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J Pers Soc Psychol. 2008 Nov;95(5):1080-94. doi: 10.1037/0022-3514.95.5.1080.

With a little help from my cross-group friend: reducing anxiety in intergroup contexts through cross-group friendship.

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Department of Psychology, University of California, CA 94720-5050, USA.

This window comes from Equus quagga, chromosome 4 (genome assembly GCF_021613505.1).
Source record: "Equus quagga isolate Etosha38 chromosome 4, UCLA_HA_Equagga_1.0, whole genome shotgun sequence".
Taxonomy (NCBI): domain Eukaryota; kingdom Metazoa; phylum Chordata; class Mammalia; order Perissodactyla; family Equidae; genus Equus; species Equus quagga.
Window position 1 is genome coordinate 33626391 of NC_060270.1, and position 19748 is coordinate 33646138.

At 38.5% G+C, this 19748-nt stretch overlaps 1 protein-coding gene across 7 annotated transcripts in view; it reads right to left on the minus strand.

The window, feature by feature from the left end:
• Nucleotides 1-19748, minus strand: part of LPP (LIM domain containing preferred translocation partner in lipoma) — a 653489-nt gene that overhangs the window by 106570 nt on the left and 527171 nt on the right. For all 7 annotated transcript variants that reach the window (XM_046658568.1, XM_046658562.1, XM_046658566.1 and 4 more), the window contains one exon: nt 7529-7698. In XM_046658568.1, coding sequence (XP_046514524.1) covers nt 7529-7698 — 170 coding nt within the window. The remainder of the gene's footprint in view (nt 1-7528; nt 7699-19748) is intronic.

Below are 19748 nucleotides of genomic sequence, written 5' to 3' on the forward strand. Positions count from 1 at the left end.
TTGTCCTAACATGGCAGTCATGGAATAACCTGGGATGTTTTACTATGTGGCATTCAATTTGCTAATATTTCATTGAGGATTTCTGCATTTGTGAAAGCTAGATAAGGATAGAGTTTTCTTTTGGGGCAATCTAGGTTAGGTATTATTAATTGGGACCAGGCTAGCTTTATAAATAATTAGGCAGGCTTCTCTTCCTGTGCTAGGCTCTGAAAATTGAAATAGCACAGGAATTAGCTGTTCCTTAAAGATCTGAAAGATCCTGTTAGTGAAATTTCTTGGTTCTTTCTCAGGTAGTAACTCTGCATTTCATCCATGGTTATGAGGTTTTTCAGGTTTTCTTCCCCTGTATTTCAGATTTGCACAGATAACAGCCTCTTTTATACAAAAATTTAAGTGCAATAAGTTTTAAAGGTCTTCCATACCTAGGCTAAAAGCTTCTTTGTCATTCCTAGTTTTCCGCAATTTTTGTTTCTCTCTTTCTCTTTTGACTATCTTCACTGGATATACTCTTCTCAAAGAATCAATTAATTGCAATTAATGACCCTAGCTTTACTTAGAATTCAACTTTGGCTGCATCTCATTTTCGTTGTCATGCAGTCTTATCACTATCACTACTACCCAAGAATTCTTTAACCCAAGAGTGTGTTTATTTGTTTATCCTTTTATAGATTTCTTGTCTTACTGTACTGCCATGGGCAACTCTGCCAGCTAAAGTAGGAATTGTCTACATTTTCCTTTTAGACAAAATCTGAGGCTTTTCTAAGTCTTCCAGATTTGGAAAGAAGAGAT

The authors induced cross-group friendship between Latinos/as and Whites to test the effects of cross-group friendship on anxiety in intergroup contexts. Cross-group friendship led to decreases in cortisol reactivity (a hormonal correlate of stress; W. R. Lovallo & T. L. Thomas, 2000) over 3 friendship meetings among participants high in race-based rejection sensitivity (R. Mendoza-Denton, G. Downey, V. J. Purdie, A. Davis, & J. Pietrzak, 2002) and participants high in implicit prejudice (A. G. Greenwald, B. A. Nosek, & M. R. Banaji, 2003). Cross-group partners' prior intergroup contact moderated the relationship between race-based rejection sensitivity and cortisol reactivity. Following the manipulation, participants kept daily diaries of their experiences in an ethnically diverse setting. Implicitly prejudiced participants initiated more intergroup interactions during the diary period after making a cross-group friend. Participants who had made a cross-group friend reported lower anxious mood during the diary period, which compensated for greater anxious mood among participants high in race-based rejection sensitivity. These findings provide experimental evidence that cross-group friendship is beneficial for people who are likely to experience anxiety in intergroup contexts.

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